Connelly Lake gets 1st permit
Characterizing concerns about the Connelly Lake project as either premature or not applicable, the Federal Energy Regulatory Commission on March 19 issued Goat Lake Hydro, Inc. a preliminary permit for the proposed hydroelectric project.
Goat Lake Hydro is a subsidiary of electric and phone utility Alaska Power and Telephone. Much of the opposition to the project is based on the proposed dam’s location a few miles upstream of salmon-rich Chilkoot Lake.
The three-year permit gives the utility the right to investigate the feasibility of the project, including potential impacts. It also gives the company a first priority in applying for a project license. It doesn’t allow construction or disturbance of the site and requires progress reports every six months.
The U.S. Department of Interior, National Marine Fisheries Service, Lynn Canal Conservation and the Southeast Alaska Conservation Council submitted comments, as did 38 residents. Residents split on the issue, with 20 in support of the project and 18 opposed.
“The concerns raised in the comments are premature at the preliminary stage, in that they address the potential effects of constructing and operating the proposed project. Should the permittee file a license application, these issues will be addressed in the licensing process,” wrote Jennifer Hill, regional chief of hydropower licensing for the agency.
The decision cites studies recommended by the Department of Interior and the Haines Borough, including ones of salmon spawning, rearing and fish passage and ones on effects of dam breaks, and effects of potential electricity sales as a result of the project.
Hill wrote: “The commission has not sought to place all relevant study requirements in preliminary permits. Rather, the studies to be undertaken by a permittee are shaped by the commission’s filing requirements for development applications.”
LCC’s stated concerns included that Goat Lake Hydro didn’t have a work plan of proposed studies, that Goat Lake didn’t have the money to perform the studies, and that it lacked access rights to the site. The agency found those and others not applicable to the issuance of a preliminary permit.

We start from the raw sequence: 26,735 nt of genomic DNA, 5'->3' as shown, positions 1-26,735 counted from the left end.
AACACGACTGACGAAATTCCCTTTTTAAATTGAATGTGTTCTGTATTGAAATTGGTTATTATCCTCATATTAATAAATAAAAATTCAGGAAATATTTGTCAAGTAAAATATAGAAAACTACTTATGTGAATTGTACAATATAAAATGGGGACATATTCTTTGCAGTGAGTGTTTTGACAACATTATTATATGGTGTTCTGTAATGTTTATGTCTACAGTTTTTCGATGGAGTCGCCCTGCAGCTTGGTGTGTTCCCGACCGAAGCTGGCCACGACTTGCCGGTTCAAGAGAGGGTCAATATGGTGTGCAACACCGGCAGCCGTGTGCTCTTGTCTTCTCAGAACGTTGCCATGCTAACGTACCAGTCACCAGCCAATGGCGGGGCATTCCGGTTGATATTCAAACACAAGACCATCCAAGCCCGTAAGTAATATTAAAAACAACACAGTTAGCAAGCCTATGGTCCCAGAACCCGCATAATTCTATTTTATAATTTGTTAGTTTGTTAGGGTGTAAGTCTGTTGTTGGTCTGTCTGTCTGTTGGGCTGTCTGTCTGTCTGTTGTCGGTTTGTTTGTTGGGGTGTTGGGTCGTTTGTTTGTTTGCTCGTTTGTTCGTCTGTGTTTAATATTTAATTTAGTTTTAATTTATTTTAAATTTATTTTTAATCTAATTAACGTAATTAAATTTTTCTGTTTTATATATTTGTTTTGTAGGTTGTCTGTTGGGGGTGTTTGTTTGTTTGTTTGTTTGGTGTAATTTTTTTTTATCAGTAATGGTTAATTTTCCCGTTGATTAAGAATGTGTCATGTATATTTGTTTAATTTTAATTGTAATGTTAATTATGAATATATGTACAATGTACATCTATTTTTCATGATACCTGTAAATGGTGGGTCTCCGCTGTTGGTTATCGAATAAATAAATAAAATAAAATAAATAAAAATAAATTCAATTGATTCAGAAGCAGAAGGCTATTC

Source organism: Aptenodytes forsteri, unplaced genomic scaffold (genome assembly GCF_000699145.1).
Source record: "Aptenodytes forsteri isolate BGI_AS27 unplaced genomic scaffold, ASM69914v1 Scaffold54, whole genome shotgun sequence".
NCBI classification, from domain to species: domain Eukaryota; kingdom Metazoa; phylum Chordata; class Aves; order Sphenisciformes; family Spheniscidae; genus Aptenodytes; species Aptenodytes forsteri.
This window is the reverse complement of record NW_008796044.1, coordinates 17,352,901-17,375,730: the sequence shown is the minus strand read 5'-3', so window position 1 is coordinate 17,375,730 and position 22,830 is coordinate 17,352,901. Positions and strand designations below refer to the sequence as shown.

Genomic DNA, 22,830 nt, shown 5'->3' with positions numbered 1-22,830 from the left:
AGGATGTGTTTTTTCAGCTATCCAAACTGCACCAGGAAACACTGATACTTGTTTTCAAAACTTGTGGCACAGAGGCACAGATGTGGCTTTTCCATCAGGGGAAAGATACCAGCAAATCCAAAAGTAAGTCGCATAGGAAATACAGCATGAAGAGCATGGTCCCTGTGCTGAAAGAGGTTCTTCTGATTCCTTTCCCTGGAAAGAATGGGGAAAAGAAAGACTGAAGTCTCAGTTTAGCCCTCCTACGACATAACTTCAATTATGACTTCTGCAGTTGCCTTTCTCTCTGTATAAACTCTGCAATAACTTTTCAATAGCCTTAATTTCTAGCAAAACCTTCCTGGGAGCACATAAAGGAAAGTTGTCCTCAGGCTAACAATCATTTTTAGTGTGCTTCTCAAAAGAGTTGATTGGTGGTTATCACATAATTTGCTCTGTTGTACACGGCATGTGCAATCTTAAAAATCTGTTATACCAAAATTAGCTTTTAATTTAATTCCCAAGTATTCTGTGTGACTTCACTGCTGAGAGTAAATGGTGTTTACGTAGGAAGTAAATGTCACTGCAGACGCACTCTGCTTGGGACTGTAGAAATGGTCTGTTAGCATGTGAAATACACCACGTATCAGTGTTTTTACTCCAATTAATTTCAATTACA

Danny Gonce, manager of power operations for the utility in Haines, described the permit as a “placeholder” that prevents other utilities from laying claim to the same project.
Gonce said this week that fish and water quality studies already are under way by The Shipley Group. Utility engineers are conducting water flow studies, he said.
AP&T is concurrently studying Schubee Lake, a potential water source along Taiya Inlet near Skagway, for hydro potential.
“They’re two parallel projects at this point. They’re both full-steam ahead until one of them gets eliminated,” he said. The utility is working on a preliminary feasibility study of Schubee, he said.
High power demand in winter that causes the utility to burn diesel fuel is among the factors driving the project, AP&T has said. Gonce said this week that diesel was burned a few hours a day for about three weeks so far in the recent winter, with most peak demand coming in January.
Unlike Haines, Skagway has seen an average snowpack this winter, so water levels are about average in Goat Lake, he said. The lake is the source for the hydro plant that provides most of the electric power to Haines and Skagway.